80% of the houses and buildings had been destroyed. I looked for my other borther’s house, but it had been completely razed. I started looking for footprints, I walked for two kilometers and I only saw lifeless bodies everywhere. I saw a dead baby in its mother’s womb, a beheaded man, and many corpses with missing limbs. I tried to find someone, but I couldn’t. I tried to find one of my relatives among all the fatalities, but I couldn’t recognize anyone, the tsunami had left all the faces of the corpses black and damaged. The next day, I continued searching, but still couldn’t find anyone. On the fourth day, it was unimaginable to find them alive. The stench of corpses was worse than the previous days, I can still remember that smell. I kept looking for a week, but found nothing. My only hope was to find them in the mass grave where the dead were being buried. That day, I lost nineteen members of my family; seven aunts, five uncles and seven cousins. I never managed to find their bodies.”


Yuyun lived in Banda Aceh with his wife, and their 17 and 14-year-old children. In a matter of minutes, his life changed forever. He overcame his tragic past and found love again, although he did not have children again. Currently, he still lives in Banda Aceh, where he works as a tuk tuk driver.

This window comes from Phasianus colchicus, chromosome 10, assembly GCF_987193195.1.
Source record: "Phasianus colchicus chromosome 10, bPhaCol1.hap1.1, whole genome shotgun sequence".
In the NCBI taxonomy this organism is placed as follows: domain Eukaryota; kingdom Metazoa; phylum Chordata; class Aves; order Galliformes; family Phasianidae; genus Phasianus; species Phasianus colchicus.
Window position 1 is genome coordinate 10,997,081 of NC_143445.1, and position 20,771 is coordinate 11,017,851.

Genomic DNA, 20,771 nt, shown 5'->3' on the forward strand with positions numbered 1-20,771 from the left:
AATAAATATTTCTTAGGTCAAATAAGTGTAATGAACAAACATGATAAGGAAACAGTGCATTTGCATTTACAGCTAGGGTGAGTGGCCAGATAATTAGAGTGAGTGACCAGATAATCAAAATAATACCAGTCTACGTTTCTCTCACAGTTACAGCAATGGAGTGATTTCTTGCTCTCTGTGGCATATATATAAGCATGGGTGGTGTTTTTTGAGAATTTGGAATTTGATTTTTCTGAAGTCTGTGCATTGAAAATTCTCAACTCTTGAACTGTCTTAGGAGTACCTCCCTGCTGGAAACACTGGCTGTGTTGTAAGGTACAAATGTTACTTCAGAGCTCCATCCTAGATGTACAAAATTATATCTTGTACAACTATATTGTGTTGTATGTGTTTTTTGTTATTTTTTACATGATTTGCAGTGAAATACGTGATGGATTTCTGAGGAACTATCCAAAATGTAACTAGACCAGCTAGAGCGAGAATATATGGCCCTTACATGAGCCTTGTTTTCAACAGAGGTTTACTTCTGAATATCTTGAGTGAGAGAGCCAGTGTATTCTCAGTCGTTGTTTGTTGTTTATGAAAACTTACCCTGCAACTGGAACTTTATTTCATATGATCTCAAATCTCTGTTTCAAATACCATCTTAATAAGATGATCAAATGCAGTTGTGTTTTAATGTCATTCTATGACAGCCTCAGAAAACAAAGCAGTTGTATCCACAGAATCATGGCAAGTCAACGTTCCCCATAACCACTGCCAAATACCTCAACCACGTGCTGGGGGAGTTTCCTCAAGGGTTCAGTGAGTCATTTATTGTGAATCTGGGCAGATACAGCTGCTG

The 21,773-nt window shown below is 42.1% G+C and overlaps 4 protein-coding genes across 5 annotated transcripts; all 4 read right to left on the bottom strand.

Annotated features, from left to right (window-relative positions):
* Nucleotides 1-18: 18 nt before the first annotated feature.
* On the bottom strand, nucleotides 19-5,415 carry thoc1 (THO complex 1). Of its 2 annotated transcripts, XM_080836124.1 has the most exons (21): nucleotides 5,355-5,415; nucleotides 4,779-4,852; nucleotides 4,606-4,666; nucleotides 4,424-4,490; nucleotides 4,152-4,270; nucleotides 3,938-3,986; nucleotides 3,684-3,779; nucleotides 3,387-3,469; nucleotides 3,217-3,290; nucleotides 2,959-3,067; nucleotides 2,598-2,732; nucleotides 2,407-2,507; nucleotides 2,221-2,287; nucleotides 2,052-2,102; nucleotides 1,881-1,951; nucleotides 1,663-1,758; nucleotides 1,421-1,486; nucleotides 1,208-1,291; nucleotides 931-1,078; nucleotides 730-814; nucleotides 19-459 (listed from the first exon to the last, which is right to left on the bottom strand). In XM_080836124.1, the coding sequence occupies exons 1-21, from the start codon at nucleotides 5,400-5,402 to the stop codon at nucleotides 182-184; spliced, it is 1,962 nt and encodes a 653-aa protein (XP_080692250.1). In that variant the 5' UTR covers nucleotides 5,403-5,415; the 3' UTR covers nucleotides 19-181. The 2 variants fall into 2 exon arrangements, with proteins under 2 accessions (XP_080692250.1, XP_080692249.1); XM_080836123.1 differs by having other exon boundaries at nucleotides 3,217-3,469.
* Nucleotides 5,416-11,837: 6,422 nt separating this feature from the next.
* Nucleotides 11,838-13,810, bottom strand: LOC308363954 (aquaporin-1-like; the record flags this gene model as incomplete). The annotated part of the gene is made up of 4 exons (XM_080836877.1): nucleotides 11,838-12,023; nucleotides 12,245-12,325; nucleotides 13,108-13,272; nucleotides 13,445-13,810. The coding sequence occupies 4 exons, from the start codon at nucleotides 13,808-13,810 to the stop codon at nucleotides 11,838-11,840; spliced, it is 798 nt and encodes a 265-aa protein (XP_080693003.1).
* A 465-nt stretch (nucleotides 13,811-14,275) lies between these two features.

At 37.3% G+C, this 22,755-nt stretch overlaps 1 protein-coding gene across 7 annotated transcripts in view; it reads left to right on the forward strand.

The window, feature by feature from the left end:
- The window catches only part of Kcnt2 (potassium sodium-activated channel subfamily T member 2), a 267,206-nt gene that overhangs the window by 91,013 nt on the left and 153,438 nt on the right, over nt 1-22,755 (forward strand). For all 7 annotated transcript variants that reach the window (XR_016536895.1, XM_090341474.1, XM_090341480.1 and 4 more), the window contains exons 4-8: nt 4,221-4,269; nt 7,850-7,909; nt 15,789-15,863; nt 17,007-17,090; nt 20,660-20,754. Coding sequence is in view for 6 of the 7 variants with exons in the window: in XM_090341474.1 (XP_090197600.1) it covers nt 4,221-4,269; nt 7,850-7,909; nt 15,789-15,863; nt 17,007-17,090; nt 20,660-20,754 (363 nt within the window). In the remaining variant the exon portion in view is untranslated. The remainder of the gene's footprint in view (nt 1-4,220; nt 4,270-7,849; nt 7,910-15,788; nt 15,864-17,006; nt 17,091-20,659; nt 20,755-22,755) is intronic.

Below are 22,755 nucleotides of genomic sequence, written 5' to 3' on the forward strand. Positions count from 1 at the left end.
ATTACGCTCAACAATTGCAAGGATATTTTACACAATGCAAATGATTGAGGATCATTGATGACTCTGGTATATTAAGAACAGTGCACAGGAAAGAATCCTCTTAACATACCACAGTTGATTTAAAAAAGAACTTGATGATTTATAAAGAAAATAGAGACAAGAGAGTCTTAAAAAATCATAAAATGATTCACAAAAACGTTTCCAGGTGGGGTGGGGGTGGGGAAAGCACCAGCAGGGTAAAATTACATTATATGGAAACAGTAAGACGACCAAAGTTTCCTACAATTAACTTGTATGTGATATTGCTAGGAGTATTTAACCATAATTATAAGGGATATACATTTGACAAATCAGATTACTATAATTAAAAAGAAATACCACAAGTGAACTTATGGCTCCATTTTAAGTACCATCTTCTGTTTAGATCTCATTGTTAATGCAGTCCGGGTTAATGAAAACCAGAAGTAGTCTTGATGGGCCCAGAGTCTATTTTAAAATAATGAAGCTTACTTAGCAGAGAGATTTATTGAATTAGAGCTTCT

My name is Yulianto, but everyone calls me Yuyun. On December 26, 2004, an earthquake occurred. Not long after, I ran back home to see my children. The tsunami had no happened yet, but in my house I could only find my daughter Bella, and my wife. Five minutes later, another earthquake occurred and I helped other neighbors escape their collapsing houses. Not much later, at 8:15 in the morning, a very big wave came and we ran four our lives. There was nothing left after the tsunami, all the houses had been destroyed. My children and my 7-month pregnant wife disappeared, they were all carried away by the wave. I took a walk and saw everything destroyed, later I went to the SAR’s office to watch TV. I went for a walk again, but I couldn’t find the bodies of my family. If I tell you the whole, it would take a very long time, there was nothing left. I saw corpses everywhere, even bodies without hands, heads, with pointed pieces of wood stuck in their bodies, lifeless bodies trapped between heavy things, high up in the trees… Children, adults, old people… I can’t go on, it makes me very sad every time I remember this.